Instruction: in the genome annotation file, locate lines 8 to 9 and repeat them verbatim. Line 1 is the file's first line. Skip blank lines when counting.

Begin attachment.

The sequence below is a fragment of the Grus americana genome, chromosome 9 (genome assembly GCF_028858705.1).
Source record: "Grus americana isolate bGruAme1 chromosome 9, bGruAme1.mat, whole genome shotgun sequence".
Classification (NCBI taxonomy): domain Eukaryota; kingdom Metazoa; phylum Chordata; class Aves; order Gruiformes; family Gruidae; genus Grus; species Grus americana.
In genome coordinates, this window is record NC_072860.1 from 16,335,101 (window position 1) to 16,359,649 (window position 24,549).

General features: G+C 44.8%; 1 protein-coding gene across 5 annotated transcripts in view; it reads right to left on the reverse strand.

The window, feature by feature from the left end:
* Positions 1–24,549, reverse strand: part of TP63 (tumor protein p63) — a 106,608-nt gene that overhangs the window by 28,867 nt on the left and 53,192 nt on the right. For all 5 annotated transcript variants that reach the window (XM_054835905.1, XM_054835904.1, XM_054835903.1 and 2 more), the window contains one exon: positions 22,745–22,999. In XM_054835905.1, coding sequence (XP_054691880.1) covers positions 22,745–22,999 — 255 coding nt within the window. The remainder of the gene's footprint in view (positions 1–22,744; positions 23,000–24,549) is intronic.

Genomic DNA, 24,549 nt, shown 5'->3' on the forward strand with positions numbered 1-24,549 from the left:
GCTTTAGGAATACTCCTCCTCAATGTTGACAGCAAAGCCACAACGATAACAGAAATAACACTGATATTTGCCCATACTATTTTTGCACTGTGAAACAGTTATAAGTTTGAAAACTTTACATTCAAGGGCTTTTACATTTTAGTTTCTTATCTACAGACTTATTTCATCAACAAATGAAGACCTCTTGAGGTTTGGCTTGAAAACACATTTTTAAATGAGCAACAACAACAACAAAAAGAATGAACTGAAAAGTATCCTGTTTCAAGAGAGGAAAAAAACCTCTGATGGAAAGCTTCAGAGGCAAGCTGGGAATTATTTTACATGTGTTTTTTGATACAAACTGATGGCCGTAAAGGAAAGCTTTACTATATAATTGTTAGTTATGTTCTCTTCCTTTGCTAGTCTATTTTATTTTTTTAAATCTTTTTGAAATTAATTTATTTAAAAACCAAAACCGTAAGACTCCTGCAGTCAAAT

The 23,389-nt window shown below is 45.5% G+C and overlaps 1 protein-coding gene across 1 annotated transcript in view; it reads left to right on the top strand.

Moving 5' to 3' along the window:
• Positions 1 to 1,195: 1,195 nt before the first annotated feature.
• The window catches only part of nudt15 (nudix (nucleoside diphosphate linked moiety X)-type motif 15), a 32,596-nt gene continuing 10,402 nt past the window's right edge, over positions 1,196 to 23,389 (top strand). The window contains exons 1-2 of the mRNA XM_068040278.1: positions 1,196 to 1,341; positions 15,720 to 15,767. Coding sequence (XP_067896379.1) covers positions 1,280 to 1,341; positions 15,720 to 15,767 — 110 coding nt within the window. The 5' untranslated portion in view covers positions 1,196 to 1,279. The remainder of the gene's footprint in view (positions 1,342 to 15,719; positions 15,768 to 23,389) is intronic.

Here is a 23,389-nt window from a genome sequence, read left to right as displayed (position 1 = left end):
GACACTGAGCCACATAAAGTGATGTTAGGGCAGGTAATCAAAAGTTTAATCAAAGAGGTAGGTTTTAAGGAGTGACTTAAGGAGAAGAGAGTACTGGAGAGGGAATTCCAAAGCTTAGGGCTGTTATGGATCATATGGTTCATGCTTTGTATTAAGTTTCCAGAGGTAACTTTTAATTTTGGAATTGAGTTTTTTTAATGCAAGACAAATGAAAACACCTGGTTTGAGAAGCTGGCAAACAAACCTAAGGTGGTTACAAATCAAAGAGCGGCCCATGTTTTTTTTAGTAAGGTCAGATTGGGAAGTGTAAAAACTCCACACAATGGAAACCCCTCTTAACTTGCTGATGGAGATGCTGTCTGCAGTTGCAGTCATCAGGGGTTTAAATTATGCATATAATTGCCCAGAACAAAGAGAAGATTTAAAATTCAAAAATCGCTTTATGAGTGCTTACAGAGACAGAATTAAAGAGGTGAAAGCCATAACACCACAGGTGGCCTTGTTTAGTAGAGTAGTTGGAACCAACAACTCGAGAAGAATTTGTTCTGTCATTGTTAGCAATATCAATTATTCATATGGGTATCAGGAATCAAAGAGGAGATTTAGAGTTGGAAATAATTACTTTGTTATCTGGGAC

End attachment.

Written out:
Genomic DNA, 24,549 nt, shown 5'->3' on the forward strand with positions numbered 1-24,549 from the left:
GCTTTAGGAATACTCCTCCTCAATGTTGACAGCAAAGCCACAACGATAACAGAAATAACACTGATATTTGCCCATACTATTTTTGCACTGTGAAACAGTTATAAGTTTGAAAACTTTACATTCAAGGGCTTTTACATTTTAGTTTCTTATCTACAGACTTATTTCATCAACAAATGAAGACCTCTTGAGGTTTGGCTTGAAAACACATTTTTAAATGAGCAACAACAACAACAAAAAGAATGAACTGAAAAGTATCCTGTTTCAAGAGAGGAAAAAAACCTCTGATGGAAAGCTTCAGAGGCAAGCTGGGAATTATTTTACATGTGTTTTTTGATACAAACTGATGGCCGTAAAGGAAAGCTTTACTATATAATTGTTAGTTATGTTCTCTTCCTTTGCTAGTCTATTTTATTTTTTTAAATCTTTTTGAAATTAATTTATTTAAAAACCAAAACCGTAAGACTCCTGCAGTCAAAT